We all need to put our shoulders and minds to the wheel and learn how to do things in a more self-reliant way.
We don't know how to do without. We now require instant gratification. If that means killing someone so that I don't have to skip breakfast tomorrow -- well, what's more important than me??
Heaven knows, they needed a sense of humor, plus courage, compassion and ingenuity:
One of the old ‘bos I got to know very well was Arvel “Sunshine” Pearson who began work as a waterboy on an Arkansas strip mine at age 9 — Arvel was sixteen and about to get a job underground when the Depression hit. The next ten years, he bummed his way around the country, never without a sense of humor amid the hardest of times.
One of the stories Sunshine loved to tell happened on a summer day in a small town in Kansas. In his own words:
“I saw a lady sitting in a rocking chair on her porch, fanning herself with a newspaper and trying to keep cool. The train I was riding stopped a short distance away. I hopped off and walked over and asked if I could do a chore for a meal.
‘Son, you can chop me some wood,’ she said. She pointed to a rain barrel that stood out in her yard, ‘When youve cut it, throw it in the barrel.’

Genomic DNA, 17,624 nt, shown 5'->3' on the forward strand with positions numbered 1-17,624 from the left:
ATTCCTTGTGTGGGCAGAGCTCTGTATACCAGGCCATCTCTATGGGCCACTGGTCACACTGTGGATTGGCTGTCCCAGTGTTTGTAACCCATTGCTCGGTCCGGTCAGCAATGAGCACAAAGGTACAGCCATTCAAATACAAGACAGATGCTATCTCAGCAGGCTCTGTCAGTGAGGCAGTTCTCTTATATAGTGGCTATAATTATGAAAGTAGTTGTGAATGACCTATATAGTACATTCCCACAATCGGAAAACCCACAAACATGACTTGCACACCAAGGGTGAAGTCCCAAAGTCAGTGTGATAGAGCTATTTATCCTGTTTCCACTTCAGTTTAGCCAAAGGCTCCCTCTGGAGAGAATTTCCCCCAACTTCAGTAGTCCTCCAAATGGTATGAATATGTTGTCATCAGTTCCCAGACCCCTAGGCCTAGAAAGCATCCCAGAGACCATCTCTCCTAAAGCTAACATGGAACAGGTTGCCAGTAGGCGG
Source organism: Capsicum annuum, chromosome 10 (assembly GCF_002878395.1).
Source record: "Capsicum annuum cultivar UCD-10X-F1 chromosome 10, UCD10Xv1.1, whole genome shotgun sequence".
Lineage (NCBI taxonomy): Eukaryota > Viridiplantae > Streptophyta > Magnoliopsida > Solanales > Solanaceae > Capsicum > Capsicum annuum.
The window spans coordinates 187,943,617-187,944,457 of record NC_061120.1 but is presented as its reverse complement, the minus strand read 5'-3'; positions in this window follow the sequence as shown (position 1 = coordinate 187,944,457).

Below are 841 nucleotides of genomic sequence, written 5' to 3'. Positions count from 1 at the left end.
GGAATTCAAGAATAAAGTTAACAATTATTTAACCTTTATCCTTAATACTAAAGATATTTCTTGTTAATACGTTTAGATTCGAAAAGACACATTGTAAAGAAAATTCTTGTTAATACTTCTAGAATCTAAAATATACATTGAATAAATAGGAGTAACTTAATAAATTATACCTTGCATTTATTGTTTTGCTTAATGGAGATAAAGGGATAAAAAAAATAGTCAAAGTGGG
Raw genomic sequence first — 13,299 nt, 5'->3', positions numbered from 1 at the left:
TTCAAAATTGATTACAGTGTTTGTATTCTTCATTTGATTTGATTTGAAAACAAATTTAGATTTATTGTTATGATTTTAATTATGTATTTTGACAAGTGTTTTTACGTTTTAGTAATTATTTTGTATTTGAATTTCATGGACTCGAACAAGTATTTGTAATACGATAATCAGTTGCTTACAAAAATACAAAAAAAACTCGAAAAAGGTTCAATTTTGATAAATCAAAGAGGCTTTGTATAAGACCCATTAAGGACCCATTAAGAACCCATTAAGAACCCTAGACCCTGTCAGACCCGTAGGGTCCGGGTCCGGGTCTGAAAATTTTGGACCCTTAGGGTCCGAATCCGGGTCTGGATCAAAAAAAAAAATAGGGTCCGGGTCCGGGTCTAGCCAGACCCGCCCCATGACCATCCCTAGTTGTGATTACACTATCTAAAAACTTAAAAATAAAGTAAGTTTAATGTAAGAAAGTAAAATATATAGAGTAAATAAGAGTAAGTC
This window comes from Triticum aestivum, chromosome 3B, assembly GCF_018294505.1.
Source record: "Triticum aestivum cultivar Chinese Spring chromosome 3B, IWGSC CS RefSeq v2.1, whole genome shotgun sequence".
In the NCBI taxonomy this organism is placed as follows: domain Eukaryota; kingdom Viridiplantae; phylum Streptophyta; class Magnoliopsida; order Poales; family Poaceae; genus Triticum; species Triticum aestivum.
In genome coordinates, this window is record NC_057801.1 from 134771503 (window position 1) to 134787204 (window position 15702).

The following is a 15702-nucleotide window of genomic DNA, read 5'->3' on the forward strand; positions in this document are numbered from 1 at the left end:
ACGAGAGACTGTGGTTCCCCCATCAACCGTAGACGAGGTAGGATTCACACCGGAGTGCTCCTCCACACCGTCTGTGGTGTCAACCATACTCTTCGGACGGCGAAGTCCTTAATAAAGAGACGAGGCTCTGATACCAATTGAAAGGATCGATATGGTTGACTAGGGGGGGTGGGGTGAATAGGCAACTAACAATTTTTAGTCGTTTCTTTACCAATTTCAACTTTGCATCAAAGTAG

That ladys ax was awful dull. I was out there working and sweating, wiping and chopping for 20 minutes and I had about five or six sticks.
I saw the lady was in her kitchen fixing me a meal. When she wasnt looking, I grabbed the barrel and turned it upside down. I took the sticks and laid them crosswise over it.
The lady came outside. ‘Thats enough, son,’ she said. ‘Come and eat.’
When I took my last mouthful, I said, ‘Lady, I think I hear the train whistle, Id better be going.’ I jumped off her porch and ran down the tracks. I guess she was frowning on the next hobo that came along.”
Of course, the lessons learned when you have to shift for yourself, are enduring.
To quote “Sunshine:”
“In those days if we got a pound of bologna, we thought we were doing great. When I go to the store today, I pass the bologna and move over to the T-bone steaks. People see me driving a Cadillac and ask, ‘If you were on the road that long, how did you accumulate this?’
“The road taught me that if I made a dollar, I had to save some of it. I used to have a ledger where I put down everything to see how I was progressing. During the 60s and 70s I was saving an average of $5,000 a year.
“That doesnt sound much today but over the years it mounts up. When you get to where you dont owe anybody a dime, thats the best feeling youll ever have, if you live to be a hundred years old.